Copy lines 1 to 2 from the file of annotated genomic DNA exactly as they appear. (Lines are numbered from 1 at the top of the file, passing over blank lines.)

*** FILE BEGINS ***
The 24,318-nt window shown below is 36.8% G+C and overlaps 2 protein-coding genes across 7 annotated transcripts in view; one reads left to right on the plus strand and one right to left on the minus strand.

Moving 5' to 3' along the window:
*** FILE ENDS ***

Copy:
The 24,318-nt window shown below is 36.8% G+C and overlaps 2 protein-coding genes across 7 annotated transcripts in view; one reads left to right on the plus strand and one right to left on the minus strand.

Moving 5' to 3' along the window: